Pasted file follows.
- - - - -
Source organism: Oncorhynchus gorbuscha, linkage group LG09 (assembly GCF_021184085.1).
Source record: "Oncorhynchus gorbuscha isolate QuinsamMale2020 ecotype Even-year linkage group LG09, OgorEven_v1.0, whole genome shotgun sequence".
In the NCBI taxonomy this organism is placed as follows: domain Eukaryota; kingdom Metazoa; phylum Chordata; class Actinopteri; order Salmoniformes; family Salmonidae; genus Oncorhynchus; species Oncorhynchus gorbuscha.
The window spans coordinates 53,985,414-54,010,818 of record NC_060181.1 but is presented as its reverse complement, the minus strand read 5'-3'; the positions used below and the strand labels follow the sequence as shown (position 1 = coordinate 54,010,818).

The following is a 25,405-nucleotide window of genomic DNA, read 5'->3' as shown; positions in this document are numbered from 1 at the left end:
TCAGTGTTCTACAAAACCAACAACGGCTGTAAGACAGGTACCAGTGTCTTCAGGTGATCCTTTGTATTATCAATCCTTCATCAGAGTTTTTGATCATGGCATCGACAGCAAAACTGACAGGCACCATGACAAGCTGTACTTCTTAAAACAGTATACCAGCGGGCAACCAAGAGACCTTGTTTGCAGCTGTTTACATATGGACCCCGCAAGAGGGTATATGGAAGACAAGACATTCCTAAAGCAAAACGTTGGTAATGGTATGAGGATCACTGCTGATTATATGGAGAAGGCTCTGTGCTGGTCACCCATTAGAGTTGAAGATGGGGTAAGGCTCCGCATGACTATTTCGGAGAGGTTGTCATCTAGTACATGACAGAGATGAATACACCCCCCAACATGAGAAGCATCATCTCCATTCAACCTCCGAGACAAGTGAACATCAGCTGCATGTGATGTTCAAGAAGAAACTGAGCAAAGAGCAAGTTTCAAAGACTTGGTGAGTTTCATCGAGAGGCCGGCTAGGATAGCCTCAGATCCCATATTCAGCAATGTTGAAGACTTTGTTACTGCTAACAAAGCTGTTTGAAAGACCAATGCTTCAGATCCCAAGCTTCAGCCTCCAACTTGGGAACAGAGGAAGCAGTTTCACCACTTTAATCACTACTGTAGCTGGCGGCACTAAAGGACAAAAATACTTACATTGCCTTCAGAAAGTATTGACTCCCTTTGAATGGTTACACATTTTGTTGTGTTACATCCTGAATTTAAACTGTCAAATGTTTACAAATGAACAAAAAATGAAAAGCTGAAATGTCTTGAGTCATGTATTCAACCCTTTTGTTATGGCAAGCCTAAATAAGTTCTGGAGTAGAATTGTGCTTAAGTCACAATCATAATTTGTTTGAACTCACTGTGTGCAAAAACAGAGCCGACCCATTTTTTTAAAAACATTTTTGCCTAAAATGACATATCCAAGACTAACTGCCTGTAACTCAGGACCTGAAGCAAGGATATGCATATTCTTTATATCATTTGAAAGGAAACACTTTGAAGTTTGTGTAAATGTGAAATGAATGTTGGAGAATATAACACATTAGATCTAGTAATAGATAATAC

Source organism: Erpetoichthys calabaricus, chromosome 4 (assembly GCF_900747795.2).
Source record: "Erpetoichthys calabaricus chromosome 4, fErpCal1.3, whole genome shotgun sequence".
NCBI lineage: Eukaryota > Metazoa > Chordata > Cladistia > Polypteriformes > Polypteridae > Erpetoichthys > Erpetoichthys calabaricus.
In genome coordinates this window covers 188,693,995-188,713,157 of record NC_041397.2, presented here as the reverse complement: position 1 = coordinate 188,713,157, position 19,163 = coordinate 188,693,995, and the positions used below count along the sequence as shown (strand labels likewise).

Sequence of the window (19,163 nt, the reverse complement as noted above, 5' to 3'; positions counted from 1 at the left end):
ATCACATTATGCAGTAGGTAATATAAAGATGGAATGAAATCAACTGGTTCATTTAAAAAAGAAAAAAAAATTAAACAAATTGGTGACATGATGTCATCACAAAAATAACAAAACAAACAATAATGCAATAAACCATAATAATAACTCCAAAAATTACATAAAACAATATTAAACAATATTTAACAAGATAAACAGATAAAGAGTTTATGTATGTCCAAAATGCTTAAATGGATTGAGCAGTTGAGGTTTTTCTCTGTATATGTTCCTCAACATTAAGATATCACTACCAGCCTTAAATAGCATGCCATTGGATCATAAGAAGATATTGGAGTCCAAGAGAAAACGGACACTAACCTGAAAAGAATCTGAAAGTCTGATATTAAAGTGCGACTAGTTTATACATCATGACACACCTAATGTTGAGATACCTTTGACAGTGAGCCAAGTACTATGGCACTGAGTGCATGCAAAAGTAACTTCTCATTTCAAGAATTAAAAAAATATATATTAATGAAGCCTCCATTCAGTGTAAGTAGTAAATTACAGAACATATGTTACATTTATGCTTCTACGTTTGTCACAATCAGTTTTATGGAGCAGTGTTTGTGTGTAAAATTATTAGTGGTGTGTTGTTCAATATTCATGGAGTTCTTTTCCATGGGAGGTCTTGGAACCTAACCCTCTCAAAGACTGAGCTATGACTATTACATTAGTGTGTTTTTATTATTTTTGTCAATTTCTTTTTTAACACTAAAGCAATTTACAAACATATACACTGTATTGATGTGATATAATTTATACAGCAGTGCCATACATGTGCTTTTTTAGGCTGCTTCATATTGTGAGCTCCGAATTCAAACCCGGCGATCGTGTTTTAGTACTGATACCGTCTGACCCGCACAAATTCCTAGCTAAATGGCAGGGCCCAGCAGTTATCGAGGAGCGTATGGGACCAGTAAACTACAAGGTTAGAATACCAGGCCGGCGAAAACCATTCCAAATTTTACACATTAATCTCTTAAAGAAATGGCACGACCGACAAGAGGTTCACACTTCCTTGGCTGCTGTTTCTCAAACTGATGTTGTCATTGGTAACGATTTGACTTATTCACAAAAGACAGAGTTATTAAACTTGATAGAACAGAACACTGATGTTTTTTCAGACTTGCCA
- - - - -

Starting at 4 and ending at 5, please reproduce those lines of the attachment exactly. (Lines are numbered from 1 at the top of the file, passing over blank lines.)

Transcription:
The window spans coordinates 53,985,414-54,010,818 of record NC_060181.1 but is presented as its reverse complement, the minus strand read 5'-3'; the positions used below and the strand labels follow the sequence as shown (position 1 = coordinate 54,010,818).

The following is a 25,405-nucleotide window of genomic DNA, read 5'->3' as shown; positions in this document are numbered from 1 at the left end: